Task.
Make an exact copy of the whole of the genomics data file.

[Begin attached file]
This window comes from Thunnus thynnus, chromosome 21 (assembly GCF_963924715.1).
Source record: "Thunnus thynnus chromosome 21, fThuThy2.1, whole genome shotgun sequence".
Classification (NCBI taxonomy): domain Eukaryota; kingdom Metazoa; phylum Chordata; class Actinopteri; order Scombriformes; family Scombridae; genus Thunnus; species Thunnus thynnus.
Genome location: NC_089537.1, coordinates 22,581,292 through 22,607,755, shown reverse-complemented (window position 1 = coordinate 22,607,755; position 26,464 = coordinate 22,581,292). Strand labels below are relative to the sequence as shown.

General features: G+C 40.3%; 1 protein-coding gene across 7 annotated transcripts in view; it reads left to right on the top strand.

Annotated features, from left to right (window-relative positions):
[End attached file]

This window comes from Thunnus thynnus, chromosome 21 (assembly GCF_963924715.1).
Source record: "Thunnus thynnus chromosome 21, fThuThy2.1, whole genome shotgun sequence".
Classification (NCBI taxonomy): domain Eukaryota; kingdom Metazoa; phylum Chordata; class Actinopteri; order Scombriformes; family Scombridae; genus Thunnus; species Thunnus thynnus.
Genome location: NC_089537.1, coordinates 22,581,292 through 22,607,755, shown reverse-complemented (window position 1 = coordinate 22,607,755; position 26,464 = coordinate 22,581,292). Strand labels below are relative to the sequence as shown.

General features: G+C 40.3%; 1 protein-coding gene across 7 annotated transcripts in view; it reads left to right on the top strand.

Annotated features, from left to right (window-relative positions):